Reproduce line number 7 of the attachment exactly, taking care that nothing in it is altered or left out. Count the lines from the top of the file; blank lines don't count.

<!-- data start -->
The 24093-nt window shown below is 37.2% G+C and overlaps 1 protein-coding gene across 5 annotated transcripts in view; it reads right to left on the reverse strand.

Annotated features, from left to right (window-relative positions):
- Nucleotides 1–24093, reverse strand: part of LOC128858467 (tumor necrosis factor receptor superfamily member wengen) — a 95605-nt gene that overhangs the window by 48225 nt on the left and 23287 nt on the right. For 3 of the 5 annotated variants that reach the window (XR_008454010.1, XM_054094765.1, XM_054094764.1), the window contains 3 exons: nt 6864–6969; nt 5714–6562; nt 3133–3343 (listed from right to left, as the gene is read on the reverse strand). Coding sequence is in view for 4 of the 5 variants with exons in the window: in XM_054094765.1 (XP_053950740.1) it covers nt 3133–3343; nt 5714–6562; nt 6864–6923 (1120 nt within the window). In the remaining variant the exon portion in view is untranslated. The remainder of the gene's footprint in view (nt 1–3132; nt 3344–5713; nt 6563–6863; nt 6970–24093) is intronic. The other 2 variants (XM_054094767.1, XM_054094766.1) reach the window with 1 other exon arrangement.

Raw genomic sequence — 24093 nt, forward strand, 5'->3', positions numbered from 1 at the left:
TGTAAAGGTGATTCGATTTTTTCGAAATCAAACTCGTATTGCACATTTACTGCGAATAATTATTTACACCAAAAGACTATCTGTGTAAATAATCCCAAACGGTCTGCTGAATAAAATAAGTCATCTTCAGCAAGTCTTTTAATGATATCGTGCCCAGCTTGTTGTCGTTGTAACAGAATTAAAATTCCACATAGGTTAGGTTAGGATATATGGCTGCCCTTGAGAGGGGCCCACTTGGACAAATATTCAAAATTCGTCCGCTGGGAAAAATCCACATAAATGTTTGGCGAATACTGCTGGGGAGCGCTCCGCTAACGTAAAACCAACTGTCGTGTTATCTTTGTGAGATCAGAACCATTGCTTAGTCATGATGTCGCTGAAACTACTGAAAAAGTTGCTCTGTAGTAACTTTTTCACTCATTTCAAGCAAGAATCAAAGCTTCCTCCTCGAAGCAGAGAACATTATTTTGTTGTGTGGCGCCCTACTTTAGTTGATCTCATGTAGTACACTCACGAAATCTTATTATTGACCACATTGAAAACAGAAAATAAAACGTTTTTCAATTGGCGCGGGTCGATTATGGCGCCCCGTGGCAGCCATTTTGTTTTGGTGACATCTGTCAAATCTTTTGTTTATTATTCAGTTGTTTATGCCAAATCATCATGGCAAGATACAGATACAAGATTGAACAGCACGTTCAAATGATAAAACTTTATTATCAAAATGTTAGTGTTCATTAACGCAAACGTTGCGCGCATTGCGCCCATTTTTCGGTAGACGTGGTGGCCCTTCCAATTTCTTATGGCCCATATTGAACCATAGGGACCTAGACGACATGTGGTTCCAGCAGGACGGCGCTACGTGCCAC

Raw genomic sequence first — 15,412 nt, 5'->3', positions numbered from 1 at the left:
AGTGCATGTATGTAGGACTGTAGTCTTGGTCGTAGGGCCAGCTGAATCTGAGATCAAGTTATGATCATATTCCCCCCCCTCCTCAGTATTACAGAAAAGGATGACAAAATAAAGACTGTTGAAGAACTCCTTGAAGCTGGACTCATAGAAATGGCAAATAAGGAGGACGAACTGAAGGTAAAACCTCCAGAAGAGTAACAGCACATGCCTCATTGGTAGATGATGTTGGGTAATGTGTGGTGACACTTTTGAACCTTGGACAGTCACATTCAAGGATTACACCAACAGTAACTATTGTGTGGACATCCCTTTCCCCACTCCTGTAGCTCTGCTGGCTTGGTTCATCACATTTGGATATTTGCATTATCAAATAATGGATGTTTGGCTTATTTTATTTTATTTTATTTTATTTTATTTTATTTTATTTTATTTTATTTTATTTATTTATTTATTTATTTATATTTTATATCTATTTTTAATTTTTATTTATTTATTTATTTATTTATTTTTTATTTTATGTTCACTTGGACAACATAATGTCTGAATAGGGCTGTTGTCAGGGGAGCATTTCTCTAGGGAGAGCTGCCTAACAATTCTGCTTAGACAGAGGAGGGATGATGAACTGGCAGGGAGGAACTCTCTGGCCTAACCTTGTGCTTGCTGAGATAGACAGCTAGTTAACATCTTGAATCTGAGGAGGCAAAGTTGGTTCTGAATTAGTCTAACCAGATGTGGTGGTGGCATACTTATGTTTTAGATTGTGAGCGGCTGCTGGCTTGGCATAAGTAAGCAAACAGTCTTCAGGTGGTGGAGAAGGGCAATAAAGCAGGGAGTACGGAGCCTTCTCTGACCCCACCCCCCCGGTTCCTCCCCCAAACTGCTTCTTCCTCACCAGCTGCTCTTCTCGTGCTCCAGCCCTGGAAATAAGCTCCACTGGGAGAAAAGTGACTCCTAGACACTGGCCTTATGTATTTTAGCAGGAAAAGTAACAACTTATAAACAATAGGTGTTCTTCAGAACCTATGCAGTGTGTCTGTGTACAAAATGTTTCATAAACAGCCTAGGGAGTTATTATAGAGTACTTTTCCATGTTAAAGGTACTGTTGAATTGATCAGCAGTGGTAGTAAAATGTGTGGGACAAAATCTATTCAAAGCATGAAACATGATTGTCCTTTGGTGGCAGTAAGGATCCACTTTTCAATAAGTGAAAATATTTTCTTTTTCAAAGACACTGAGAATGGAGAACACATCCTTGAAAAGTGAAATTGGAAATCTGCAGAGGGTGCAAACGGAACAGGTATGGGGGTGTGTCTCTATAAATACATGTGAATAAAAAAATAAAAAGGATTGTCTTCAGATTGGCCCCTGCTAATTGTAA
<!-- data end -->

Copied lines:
AGTGCATGTATGTAGGACTGTAGTCTTGGTCGTAGGGCCAGCTGAATCTGAGATCAAGTTATGATCATATTCCCCCCCCTCCTCAGTATTACAGAAAAGGATGACAAAATAAAGACTGTTGAAGAACTCCTTGAAGCTGGACTCATAGAAATGGCAAATAAGGAGGACGAACTGAAGGTAAAACCTCCAGAAGAGTAACAGCACATGCCTCATTGGTAGATGATGTTGGGTAATGTGTGGTGACACTTTTGAACCTTGGACAGTCACATTCAAGGATTACACCAACAGTAACTATTGTGTGGACATCCCTTTCCCCACTCCTGTAGCTCTGCTGGCTTGGTTCATCACATTTGGATATTTGCATTATCAAATAATGGATGTTTGGCTTATTTTATTTTATTTTATTTTATTTTATTTTATTTTATTTTATTTTATTTTATTTATTTATTTATTTATTTATATTTTATATCTATTTTTAATTTTTATTTATTTATTTATTTATTTATTTTTTATTTTATGTTCACTTGGACAACATAATGTCTGAATAGGGCTGTTGTCAGGGGAGCATTTCTCTAGGGAGAGCTGCCTAACAATTCTGCTTAGACAGAGGAGGGATGATGAACTGGCAGGGAGGAACTCTCTGGCCTAACCTTGTGCTTGCTGAGATAGACAGCTAGTTAACATCTTGAATCTGAGGAGGCAAAGTTGGTTCTGAATTAGTCTAACCAGATGTGGTGGTGGCATACTTATGTTTTAGATTGTGAGCGGCTGCTGGCTTGGCATAAGTAAGCAAACAGTCTTCAGGTGGTGGAGAAGGGCAATAAAGCAGGGAGTACGGAGCCTTCTCTGACCCCACCCCCCCGGTTCCTCCCCCAAACTGCTTCTTCCTCACCAGCTGCTCTTCTCGTGCTCCAGCCCTGGAAATAAGCTCCACTGGGAGAAAAGTGACTCCTAGACACTGGCCTTATGTATTTTAGCAGGAAAAGTAACAACTTATAAACAATAGGTGTTCTTCAGAACCTATGCAGTGTGTCTGTGTACAAAATGTTTCATAAACAGCCTAGGGAGTTATTATAGAGTACTTTTCCATGTTAAAGGTACTGTTGAATTGATCAGCAGTGGTAGTAAAATGTGTGGGACAAAATCTATTCAAAGCATGAAACATGATTGTCCTTTGGTGGCAGTAAGGATCCACTTTTCAATAAGTGAAAATATTTTCTTTTTCAAAGACACTGAGAATGGAGAACACATCCTTGAAAAGTGAAATTGGAAATCTGCAGAGGGTGCAAACGGAACAGGTATGGGGGTGTGTCTCTATAAATACATGTGAATAAAAAAATAAAAAGGATTGTCTTCAGATTGGCCCCTGCTAATTGTAA